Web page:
IMHO EBR should go win some SCORE, BITD and GNCC races on a prototype before trying to bring something to market. Off road is very different from street and I worry that EBR may lack the in-house experience necessary to make a competitive machine right off the bat. A couple of years of racing would probably be the quickest means of getting the necessary experience and perspective, not to mention a great way of establishing some credibility.

    EBR should also consider a >450cc machine as the Japanese have abandoned this market with the death of the XR650R. A competition-oriented, high performance >600cc bike would enjoy a unique market position. In fact, a 2-model range with 350cc and 650cc motors could be quite profitable. A 450 is too much for most people in tight, technical off road and can be a bit tiring and high strung for high speed desert stuff. A long-stroke, fast 650 for the desert and a light, manageable 350 for everywhere else could be highly effective and without much competition (so far – KTM has a 350 in the works, husqvarna just came out with its revised 310 and husaberg has the 390 – though the latter is based of the 570 motor and is a bit heavy for its displacement).

  3. MikeD says:

    I hope the guy gets those very needed funds to get him off the ground and running again.

  4. mark says:

    Buell would be smart to develop a dual-sport version of this bike as well — it’s a market that’s heating up, and the Japanese aren’t offering many interesting options while the Europeans are all rather pricey.

  5. dantheautomator says:

    That’s great news !

    100% ok with BikePilot :
    “EBR should also consider a >450cc machine as the Japanese have abandoned this market with the death of the XR650R. A competition-oriented, high performance >600cc bike would enjoy a unique market position. In fact, a 2-model range with 350cc and 650cc motors could be quite profitable. A 450 is too much for most people in tight, technical off road and can be a bit tiring and high strung for high speed desert stuff. A long-stroke, fast 650 for the desert and a light, manageable 350 for everywhere else could be highly effective and without much competition (so far – KTM has a 350 in the works, husqvarna just came out with its revised 310 and husaberg has the 390 – though the latter is based of the 570 motor and is a bit heavy for its displacement).”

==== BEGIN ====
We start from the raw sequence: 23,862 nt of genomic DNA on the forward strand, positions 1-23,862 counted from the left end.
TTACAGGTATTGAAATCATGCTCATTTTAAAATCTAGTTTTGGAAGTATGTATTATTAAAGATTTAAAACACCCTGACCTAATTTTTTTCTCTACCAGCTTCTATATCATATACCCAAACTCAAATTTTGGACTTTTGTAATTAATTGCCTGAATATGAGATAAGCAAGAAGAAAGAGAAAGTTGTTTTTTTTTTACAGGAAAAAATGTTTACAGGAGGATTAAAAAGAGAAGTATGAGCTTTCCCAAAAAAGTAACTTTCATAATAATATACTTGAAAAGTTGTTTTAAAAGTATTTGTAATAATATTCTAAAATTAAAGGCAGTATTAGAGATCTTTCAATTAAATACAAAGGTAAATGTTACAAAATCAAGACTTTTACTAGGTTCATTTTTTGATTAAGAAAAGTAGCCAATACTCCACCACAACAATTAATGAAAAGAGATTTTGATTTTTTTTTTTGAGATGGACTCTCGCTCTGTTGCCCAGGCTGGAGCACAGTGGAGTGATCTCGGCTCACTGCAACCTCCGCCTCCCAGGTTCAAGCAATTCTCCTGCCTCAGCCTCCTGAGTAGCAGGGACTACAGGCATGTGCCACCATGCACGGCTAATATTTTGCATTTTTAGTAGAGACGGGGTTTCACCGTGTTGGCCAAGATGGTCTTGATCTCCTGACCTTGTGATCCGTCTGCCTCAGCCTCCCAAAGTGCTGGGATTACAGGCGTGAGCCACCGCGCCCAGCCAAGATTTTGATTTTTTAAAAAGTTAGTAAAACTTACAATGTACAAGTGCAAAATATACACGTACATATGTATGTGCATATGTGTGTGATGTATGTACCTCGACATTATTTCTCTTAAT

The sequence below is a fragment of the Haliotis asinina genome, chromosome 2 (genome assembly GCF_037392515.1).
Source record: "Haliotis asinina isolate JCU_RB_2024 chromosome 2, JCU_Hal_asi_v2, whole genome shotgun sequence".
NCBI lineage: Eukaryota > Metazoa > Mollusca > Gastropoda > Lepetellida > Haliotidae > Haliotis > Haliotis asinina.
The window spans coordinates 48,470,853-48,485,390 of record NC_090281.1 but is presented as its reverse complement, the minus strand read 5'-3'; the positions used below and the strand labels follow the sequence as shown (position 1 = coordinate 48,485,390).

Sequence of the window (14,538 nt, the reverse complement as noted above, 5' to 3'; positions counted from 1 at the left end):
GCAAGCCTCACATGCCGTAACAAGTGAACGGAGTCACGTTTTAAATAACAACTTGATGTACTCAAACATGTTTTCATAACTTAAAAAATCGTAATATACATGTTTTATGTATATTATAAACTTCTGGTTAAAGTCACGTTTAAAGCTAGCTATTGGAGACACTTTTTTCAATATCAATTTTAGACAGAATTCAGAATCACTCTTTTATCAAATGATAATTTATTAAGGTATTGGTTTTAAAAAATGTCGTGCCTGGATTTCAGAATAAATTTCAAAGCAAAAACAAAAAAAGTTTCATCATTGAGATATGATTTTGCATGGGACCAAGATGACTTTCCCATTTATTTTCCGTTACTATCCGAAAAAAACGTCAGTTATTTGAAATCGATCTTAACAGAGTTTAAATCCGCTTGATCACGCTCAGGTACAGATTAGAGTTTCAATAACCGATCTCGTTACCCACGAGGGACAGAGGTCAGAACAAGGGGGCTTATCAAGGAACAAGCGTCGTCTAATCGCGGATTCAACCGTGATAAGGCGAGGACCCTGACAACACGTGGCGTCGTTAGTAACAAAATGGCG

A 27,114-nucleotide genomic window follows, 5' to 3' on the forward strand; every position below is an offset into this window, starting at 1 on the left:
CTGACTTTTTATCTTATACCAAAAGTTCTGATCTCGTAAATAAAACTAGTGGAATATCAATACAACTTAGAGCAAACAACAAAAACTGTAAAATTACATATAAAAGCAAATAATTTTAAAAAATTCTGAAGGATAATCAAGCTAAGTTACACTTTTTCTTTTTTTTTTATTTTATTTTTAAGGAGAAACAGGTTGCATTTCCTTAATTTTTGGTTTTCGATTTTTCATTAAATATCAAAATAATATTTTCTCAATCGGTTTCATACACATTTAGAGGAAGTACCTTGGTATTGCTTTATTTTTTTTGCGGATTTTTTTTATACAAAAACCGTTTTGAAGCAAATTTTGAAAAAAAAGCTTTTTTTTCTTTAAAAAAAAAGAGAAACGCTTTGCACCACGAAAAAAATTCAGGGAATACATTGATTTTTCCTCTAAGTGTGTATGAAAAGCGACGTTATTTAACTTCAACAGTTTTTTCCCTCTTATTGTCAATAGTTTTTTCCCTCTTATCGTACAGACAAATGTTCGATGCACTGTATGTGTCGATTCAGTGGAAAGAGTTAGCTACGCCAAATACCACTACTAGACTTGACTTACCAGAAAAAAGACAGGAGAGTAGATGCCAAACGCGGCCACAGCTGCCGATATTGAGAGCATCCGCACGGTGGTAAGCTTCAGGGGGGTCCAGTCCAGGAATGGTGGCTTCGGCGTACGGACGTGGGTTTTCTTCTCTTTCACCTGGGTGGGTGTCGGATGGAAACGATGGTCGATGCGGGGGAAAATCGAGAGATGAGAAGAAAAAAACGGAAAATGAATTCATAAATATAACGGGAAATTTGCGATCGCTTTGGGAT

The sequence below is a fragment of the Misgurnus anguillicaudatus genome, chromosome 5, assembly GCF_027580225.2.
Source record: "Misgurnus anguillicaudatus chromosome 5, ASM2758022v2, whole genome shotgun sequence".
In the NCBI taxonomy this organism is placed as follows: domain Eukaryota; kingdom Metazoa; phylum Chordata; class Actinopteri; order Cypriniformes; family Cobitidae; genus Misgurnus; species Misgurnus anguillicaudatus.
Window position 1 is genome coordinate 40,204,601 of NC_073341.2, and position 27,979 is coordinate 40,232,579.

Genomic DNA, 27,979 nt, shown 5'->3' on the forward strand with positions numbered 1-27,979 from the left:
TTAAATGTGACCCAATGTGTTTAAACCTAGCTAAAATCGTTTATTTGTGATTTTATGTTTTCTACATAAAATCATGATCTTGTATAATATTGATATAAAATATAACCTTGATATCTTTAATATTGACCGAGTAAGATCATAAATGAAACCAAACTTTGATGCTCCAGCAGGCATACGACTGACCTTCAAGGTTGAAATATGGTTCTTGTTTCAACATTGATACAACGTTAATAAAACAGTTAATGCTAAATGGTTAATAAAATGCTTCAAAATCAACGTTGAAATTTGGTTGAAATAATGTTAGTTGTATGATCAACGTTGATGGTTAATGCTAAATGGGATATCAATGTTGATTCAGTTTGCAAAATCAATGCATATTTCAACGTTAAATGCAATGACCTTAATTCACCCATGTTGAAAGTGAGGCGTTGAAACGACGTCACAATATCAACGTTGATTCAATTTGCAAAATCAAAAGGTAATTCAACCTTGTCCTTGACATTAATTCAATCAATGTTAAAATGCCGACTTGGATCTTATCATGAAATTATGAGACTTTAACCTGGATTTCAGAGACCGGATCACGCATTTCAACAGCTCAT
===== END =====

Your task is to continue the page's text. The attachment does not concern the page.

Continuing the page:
my only concern is… Alan is a journo ?
    ahahaha

  6. Eric teaming with that Canadian company would be nice, as long as HD keeps its trap shut. I thought of Eric going with a Chinese company (they seem to have a lot of cash) but I hope not. Buells should be built in America by Americans just like they’ve always been. The future seems hopefull anyway.

  7. dantheautomator says:

    no but, seriously, “famed motorcycle journalist” ?
    you must be kidding me… right ?

  8. dantheautomator says:

    ok… well name one bike he “tested” in his “career” that he disliked ?
    Look closer to his relations with any company he reviewed… always sunny !
    Although I recognize his racing abilities, he’s a PR, not a journalist.
    big difference…

  9. If you want to argue over semantics, let’s grab a drink on Friday or something. Zeitgeist?

  10. Dantheautomator says:

    PM ?

  11. Rich says:

    “Gas in the frame”?, for off road that’s a bad idea. Even if it lowers the CG, you’ll never have enough capacity for everyone. Granted, if it held a couple gallons in the frame and a seondary tank could be used to supplement it, like the new BMW/Husky 450 then that may work. Oil in the frame is a 50/50 deal at best. Dirt bikes could use the extra cooling but the riders also come in physical contact with the frame and getting burned because you just hugged the 250 degree frame rails with your legs doesn’t sound like a design highlight.

    But in all honesty, if it was reliable and fun, and it carried a recognizable name like Buell or Can-Am, I believe that they would have buyers signng upbefore they even release their first model.